Govt focusing on infra, investment, innovation, inclusiveness: FM Nirmala Sitharaman

Govt focusing on infra, investment, innovation, inclusiveness: FM Nirmala Sitharaman

During an event organised by the Confederation of Indian Industry (CII) on Saturday, Finance Minister Nirmala Sitharaman said that in order to make India a developed nation by 2047, the government is now focusing on four things—infrastructure, investment, innovation, and inclusiveness. India has the necessary wherewithal to meet the goal set by Prime Minister Narendra Modi, she added.

“We are looking at infrastructure in a very big way. In the last three to five years, consistently, the public expenditure for infrastructure building has been ramped up significantly and it will reach Rs 10 lakh crore in 2023-24,” she said.

With infrastructure, the FM meant not just bridges, roads, ports or airports, but also the creation of digital infrastructure will be given importance. Secondly, she added that emphasis on investment will promote greater participation of both the public and private sectors.

“We are looking for both public investment and private investment and creating the necessary environment. And the global discussions which are going on blended finance is also something which we’re looking at,” she said. The FM further added that India’s young and vibrant population, and the emphasis on skilling them to suit the requirement of the economy, would yield dividends.

Thirdly, “The government has opened up several areas inclusive of the space, nuclear energy, and looking at getting out of fossil fuels. We have enough reasons to believe the youth today are giving us solutions, which are very good for the frontier technologies that we’re talking about, as much as for the legacy issues which persist in India for which we need solutions,” she added.

Fourthly, “By focussing on inclusiveness, we have to make sure that every section of India—the common man—is benefitted by everything that we do (whether) investment or reforms are trying to take schemes to the people,” the FM said.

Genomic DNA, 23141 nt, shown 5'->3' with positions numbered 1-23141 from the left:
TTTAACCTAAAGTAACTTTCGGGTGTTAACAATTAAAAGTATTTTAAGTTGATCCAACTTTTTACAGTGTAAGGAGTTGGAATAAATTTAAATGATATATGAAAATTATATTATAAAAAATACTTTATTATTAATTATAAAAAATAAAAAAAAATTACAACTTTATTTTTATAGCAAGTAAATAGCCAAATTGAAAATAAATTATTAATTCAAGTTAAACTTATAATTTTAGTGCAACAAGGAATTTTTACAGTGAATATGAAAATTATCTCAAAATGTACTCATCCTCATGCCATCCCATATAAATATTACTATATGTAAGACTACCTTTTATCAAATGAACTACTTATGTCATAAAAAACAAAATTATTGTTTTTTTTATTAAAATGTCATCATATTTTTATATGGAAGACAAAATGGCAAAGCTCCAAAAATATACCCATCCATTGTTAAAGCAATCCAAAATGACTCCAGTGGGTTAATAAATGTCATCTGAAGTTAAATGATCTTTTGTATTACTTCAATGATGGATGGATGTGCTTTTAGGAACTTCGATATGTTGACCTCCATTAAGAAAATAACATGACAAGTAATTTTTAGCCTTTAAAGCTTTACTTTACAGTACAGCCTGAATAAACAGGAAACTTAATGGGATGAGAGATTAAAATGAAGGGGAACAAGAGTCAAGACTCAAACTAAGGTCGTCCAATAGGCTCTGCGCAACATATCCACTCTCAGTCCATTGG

Talking about India’s contribution to the G20 during its presidency, she said the grouping is working on contemporary issues like dealing with post-pandemic challenges and revival plans. The first agenda will be to figure out how Multilateral Development Banks (MDBs) become nimble and address the 21st-century challenges, and their capacity to generate and bring in more resources, from the market and private sector, to address the current challenges expeditiously.

The other issues under India’s presidency are and debt-related distress. In this regard, a speedier and more comprehensive approach is required whether it comes under a common framework or outside, she said. Citing the example of Sri Lanka’s distress, the FM said it required a quick redressal although outside of the framework since it’s a middle-income country.

Next, she spoke about cryptocurrencies or crypto assets, that are outside the Central Bank domain. The FM said that a collective solution or mechanism through which it can be regulated is required. “India did not rush into coming up with regulation but we are looking at it because it’s so technology-driven. We think it is possible only when all countries can take a common approach. Each one can legislate upon them the way they want later within their country. There has to be a common approach in it getting some regulatory framework in place,” the FM said.

Next, in regard to digital public infrastructure, India has been continuously bringing in newer building blocks. The minister said that the India stack is not just growing vertically but is also now spreading across health, education, and climate management.

Another continuing agenda is ‘Cities for Tomorrow’, the FM said, adding, Japan in 2019 presidency talked about resilient infrastructure for future cities and expect constructive cooperation from the G7. She added that G20 is now awaiting Volume 2 of Expert Group on strengthening MDBs, which is going to give the roadmap without doing away with the emphasis on poverty alleviation and shared prosperity. The first volume, which was submitted at the third Finance Ministers and Central Bank Governors meeting last month, focuses on the broadening of vision, financial capacity and modalities of funding of the MDBs.

Edited by Kanishk Singh